“The data do continue to point towards THC-containing products as the source of individuals’ injury,” said Anne Schuchat, principal deputy director at the Centers for Disease Control and Prevention, which is leading the investigation. Officials don’t know what about the products are harmful, “but we’re seeing THC as a marker for products that are risky,” she said.
It is also becoming clearer that the surge in cases in recent months is not the result of better recognition of an existing disease, but “something riskier that is in much more frequent use,” she said. Schuchat cited the use of cutting agents that are added to THC-containing products to increase profit, and the increased availability of online videos that may have “skyrocketed” do-it-yourself instructions.
One substance that has turned up in many product samples is vitamin E oil, known as vitamin E acetate. Experts in the legal marijuana industry have said it has been added to THC oil used to fill vape cartridges. Vitamin E acetate, which is sold legally, is commonly used as a nutritional supplement and in skin-care products. It’s not harmful when ingested or applied to the skin. But health officials warn it could be hazardous when inhaled, potentially causing the sorts of symptoms many patients have reported: cough, shortness of breath and chest pain.
The Food and Drug Administration, which is testing more than 900 samples of products and devices, is also investigating the supply chain of potential illicit vaping products. FDA is working with U.S. Customs and Border Protection officials at international mail facilities to trace how products entered the U.S. marketplace, said Mitch Zeller, director of FDA’s Center for Tobacco Products. He declined to provide specifics.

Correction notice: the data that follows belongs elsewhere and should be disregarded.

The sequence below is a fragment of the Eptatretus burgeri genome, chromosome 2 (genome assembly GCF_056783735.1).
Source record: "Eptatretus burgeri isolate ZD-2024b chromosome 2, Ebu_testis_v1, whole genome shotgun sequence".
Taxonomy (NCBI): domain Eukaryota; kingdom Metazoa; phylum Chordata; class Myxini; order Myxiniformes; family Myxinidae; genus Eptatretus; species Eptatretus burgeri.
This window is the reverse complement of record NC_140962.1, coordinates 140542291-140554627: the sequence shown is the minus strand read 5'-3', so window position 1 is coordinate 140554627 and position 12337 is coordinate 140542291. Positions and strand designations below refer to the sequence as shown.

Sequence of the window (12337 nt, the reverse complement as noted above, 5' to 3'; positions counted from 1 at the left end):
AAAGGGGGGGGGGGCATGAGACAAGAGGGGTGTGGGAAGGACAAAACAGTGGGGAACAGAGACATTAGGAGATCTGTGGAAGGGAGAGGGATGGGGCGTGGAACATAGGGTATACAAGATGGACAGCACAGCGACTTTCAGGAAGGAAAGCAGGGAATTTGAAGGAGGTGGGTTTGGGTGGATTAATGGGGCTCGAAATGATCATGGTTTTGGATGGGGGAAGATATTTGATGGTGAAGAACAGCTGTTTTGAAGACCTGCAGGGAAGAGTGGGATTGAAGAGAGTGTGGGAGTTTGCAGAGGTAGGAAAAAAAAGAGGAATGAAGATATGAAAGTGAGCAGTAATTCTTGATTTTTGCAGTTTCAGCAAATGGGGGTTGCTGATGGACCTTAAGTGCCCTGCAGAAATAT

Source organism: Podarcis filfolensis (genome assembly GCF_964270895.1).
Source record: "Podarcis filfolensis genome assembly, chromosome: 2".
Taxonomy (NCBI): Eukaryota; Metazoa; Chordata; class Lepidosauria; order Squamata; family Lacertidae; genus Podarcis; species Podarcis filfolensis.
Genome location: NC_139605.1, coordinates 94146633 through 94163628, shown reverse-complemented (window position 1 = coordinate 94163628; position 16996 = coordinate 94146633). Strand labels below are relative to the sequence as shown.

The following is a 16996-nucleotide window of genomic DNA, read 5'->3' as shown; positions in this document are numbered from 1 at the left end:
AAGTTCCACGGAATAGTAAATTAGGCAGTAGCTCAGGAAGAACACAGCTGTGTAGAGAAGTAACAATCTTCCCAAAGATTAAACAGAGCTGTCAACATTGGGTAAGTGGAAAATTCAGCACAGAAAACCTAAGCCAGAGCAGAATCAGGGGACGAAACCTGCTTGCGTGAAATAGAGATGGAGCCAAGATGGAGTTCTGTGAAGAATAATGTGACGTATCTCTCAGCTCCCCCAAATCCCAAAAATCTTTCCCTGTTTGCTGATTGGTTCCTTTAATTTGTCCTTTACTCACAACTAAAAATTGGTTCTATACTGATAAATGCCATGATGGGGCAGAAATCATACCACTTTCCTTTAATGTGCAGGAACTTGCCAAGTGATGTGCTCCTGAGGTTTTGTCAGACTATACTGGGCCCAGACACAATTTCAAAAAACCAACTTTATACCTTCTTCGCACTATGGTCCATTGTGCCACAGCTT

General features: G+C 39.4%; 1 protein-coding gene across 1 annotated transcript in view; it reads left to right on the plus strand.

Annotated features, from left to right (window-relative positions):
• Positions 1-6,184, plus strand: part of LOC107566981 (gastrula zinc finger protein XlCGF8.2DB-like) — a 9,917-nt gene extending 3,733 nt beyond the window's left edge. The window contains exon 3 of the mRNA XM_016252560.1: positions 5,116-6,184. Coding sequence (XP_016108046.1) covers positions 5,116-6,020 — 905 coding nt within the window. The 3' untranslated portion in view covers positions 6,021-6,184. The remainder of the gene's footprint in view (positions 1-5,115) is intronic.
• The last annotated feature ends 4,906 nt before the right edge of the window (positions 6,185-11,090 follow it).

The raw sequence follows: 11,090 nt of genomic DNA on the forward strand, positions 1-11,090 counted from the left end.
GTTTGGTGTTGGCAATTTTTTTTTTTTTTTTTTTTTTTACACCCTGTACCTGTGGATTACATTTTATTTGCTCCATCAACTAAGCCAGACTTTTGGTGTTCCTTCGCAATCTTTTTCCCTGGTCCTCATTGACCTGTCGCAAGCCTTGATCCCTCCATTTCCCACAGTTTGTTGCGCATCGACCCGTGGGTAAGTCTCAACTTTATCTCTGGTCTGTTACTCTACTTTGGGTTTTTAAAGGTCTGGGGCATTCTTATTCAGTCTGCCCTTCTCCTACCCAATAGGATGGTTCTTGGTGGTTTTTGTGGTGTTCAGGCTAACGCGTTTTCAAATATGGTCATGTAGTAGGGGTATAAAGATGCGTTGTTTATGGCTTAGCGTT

As of Oct. 22, the CDC and local officials have confirmed 35 deaths among at least 1,604 cases of vaping-related injuries in every state except Alaska as well as in the District of Columbia and the U.S. Virgin Islands, according to the CDC.
The median age of patients who have died is 45, and 23 for those who survived.
For patients who have died, officials and clinicians have not always been able to obtain a full history of what they used and for how long. Schuchat said CDC has the exposure history for about 19, roughly half, of the patients who died.
While cases are still being reported, the latest data suggests cases may be leveling off or declining. But Schuchat cautioned it was too early to know whether that is what is happening. State officials may be pursuing investigations less intensively, or delayed in reporting data, or enforcement actions may be affecting the supply chain in parts of the country, she said.
“It’s also possible that warnings about THC are having an effect,” she said. As part of what she described as a “call to action” to the nation’s youth, the CDC is hoping young people listen to the voices of those who have experienced injuries first-hand and are quitting vaping, she said.
CDC officials are continuing to recommend that people refrain from using all e-cigarette and vaping products although the majority of people who have fallen ill used products containing THC and no specific component or substance has yet been determined as the cause.